Streams – Will they become rivers or just dry up?

I thought it was about time I did a post about streaming services. As I have put countless Spotify links on here over the months and have a tab (^up there) full of Spotify playlists, I think it’s about time I shared my thoughts on the whole music streaming debate.

I am going to gloss over the whole digital vs physical issue here as this is hugely subjective. One person may go to great lengths to get a particular piece of vinyl (eg. queueing up outside their favourite indie record store for tomorrow’s Record Store Day), another may have no interest in collecting vast amounts of plastic discs that they have to find room for and is perfectly happy listening to all their music off their laptop/smart phone/ipod regardless of quality.

I should also set my stall out up front and say that I only really have experience with Spotify, there are other streaming services out there, we7, Grooveshark, Last.fm etc. and I’m sure they all have their pros and cons but here I am going to concentrate on Spotify’s model.

Being a bit of an early adopter I signed up to the free service sometime in early 2009, initially concerned about the fact that I would have to put up with adverts in between the songs (the main reason I don’t listen to commercial radio) but as there was no ability to listen offline at the time this meant it was a simple choice of adverts for free or no adverts for £9.99 a month, a bit of a no brainer I felt at the time and, in the early days at least, they only cropped up maybe once or twice in the length of a whole album and I could quite happily live with them for the benefits I could see, ie. almost any album you could think of there, to listen to, in total not snippets, for free!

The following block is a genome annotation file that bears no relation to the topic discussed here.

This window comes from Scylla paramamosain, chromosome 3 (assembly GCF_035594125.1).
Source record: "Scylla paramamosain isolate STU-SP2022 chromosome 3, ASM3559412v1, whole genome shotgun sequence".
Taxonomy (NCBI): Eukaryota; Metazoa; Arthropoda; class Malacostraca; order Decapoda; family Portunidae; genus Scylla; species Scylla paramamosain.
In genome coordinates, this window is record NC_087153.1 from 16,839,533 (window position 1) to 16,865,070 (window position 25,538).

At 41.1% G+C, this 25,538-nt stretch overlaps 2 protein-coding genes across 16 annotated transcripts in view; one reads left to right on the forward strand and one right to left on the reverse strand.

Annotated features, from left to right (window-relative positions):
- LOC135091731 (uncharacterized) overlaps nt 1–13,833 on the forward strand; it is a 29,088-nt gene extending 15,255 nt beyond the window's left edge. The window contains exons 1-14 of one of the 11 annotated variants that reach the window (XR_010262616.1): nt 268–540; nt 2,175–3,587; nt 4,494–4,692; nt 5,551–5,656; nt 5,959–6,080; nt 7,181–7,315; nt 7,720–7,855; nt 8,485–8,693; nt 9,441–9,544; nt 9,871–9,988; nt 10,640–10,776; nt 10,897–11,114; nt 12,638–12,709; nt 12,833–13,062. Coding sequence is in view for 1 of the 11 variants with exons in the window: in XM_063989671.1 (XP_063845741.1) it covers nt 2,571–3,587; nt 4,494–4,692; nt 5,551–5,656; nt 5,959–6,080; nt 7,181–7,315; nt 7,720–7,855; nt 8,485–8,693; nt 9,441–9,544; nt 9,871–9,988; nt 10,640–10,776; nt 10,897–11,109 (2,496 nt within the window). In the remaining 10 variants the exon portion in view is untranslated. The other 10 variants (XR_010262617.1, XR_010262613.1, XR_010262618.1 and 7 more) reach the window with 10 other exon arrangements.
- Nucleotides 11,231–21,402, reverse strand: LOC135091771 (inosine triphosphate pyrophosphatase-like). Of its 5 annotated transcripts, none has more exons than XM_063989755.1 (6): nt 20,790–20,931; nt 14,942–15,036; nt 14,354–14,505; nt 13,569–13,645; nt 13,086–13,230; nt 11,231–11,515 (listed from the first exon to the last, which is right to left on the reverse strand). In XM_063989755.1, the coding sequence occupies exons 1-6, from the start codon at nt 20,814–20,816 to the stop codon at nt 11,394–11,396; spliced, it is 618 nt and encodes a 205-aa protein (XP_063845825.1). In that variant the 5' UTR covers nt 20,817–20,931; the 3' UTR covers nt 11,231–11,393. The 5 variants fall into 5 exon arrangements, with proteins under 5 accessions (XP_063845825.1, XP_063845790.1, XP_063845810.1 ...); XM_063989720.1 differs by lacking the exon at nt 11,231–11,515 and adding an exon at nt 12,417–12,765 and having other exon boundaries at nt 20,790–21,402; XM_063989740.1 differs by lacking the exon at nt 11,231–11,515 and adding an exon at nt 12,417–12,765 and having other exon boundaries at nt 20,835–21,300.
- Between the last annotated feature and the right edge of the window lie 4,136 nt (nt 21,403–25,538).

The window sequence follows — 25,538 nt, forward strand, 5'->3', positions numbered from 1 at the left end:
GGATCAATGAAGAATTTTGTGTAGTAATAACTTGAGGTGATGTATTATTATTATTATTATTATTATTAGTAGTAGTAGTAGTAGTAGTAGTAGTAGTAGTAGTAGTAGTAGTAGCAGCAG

So for the consumer it seemed a win win situation, but what about the artists, the people who put their time, effort, love and soul into the music I was greedily lapping up like a parched dog? Although Spotify themselves keep their cards pretty close to their chest with regards to what artists get for a play of one of their songs, it seems that for one play of a track the artist will receive £0.0012 (source), meaning to earn the average price of one CD they would need a track played 8,325 times! I think it’s pretty safe to assume that nobody’s going to be appearing on MTV Cribs due to their streaming royalties!

But, and it’s quite a big but, there are a lot of people out there that think it is perfectly ok to download an artist’s entire back catalogue for free just because it’s there and they somehow “deserve” it, and if these streaming services mean that a percentage of these people decide they would rather do it legally, isn’t that a good thing? I don’t necessarily think it’s bad to download a leaked copy of an album to hear it early before anyone else as long as you plan to buy a physical, or legal digital copy, but downloading vast amounts of music because you have a slightly twisted view that somehow you shouldn’t have to pay for an artist’s work, and let’s not forget it is work for a lot of these bands, sure they’re doing it because they enjoy it (the days of getting into serious music to earn a fortune is long gone I think) but they would also like to see a monetary return for their efforts. You’ve only got to look at the problems Her Name Is Calla have had on their current European tour where due to big transport issues most of their earnings for the tour will be swallowed up on logistics meaning they’ve travelled hundreds if not thousands of miles, played loads of shows, had to take time off (I’m assuming some of them will have jobs as well) and will have very little to show for it except increased tinnitus! Of course, it also hopefully means they have garnered a lot of new fans who will go on to buy their output, but no doubt a least a few of these will download it illegally if they can. If these people can listen to The Quiet Lamb or The Heritage on Spotify and then maybe buy a physical copy or a t-shirt or whatever, even if the band will only get a tiny percentage from the stream itself, isn’t that better?